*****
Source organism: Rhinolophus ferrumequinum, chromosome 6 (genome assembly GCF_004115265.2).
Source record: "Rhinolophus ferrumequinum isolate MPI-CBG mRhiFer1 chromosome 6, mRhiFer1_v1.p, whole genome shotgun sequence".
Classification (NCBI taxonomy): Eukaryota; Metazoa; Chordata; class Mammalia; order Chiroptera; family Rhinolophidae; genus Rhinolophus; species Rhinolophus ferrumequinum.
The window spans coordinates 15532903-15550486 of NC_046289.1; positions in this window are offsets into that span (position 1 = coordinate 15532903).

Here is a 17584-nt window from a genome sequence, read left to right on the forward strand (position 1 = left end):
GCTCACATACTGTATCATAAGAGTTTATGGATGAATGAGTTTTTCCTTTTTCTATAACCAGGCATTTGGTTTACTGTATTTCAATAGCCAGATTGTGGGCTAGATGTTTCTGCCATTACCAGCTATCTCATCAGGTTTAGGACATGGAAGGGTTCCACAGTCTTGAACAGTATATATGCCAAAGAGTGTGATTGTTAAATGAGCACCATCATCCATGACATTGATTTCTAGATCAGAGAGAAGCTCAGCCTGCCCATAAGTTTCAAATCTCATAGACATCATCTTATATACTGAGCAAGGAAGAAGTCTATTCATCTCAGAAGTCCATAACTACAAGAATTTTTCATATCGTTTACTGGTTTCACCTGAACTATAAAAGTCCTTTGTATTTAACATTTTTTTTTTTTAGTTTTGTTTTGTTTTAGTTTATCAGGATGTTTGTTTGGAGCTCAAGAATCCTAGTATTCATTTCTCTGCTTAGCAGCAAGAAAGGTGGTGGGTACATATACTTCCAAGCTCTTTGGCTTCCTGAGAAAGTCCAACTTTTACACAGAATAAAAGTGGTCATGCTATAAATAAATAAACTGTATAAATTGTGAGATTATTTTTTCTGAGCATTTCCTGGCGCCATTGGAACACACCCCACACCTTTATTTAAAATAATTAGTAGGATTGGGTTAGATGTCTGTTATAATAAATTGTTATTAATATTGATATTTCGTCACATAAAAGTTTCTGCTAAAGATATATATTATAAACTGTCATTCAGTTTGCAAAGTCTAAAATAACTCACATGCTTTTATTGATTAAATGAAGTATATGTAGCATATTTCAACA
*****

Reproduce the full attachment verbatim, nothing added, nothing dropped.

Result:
Source organism: Rhinolophus ferrumequinum, chromosome 6 (genome assembly GCF_004115265.2).
Source record: "Rhinolophus ferrumequinum isolate MPI-CBG mRhiFer1 chromosome 6, mRhiFer1_v1.p, whole genome shotgun sequence".
Classification (NCBI taxonomy): Eukaryota; Metazoa; Chordata; class Mammalia; order Chiroptera; family Rhinolophidae; genus Rhinolophus; species Rhinolophus ferrumequinum.
The window spans coordinates 15532903-15550486 of NC_046289.1; positions in this window are offsets into that span (position 1 = coordinate 15532903).

Here is a 17584-nt window from a genome sequence, read left to right on the forward strand (position 1 = left end):
GCTCACATACTGTATCATAAGAGTTTATGGATGAATGAGTTTTTCCTTTTTCTATAACCAGGCATTTGGTTTACTGTATTTCAATAGCCAGATTGTGGGCTAGATGTTTCTGCCATTACCAGCTATCTCATCAGGTTTAGGACATGGAAGGGTTCCACAGTCTTGAACAGTATATATGCCAAAGAGTGTGATTGTTAAATGAGCACCATCATCCATGACATTGATTTCTAGATCAGAGAGAAGCTCAGCCTGCCCATAAGTTTCAAATCTCATAGACATCATCTTATATACTGAGCAAGGAAGAAGTCTATTCATCTCAGAAGTCCATAACTACAAGAATTTTTCATATCGTTTACTGGTTTCACCTGAACTATAAAAGTCCTTTGTATTTAACATTTTTTTTTTTTAGTTTTGTTTTGTTTTAGTTTATCAGGATGTTTGTTTGGAGCTCAAGAATCCTAGTATTCATTTCTCTGCTTAGCAGCAAGAAAGGTGGTGGGTACATATACTTCCAAGCTCTTTGGCTTCCTGAGAAAGTCCAACTTTTACACAGAATAAAAGTGGTCATGCTATAAATAAATAAACTGTATAAATTGTGAGATTATTTTTTCTGAGCATTTCCTGGCGCCATTGGAACACACCCCACACCTTTATTTAAAATAATTAGTAGGATTGGGTTAGATGTCTGTTATAATAAATTGTTATTAATATTGATATTTCGTCACATAAAAGTTTCTGCTAAAGATATATATTATAAACTGTCATTCAGTTTGCAAAGTCTAAAATAACTCACATGCTTTTATTGATTAAATGAAGTATATGTAGCATATTTCAACA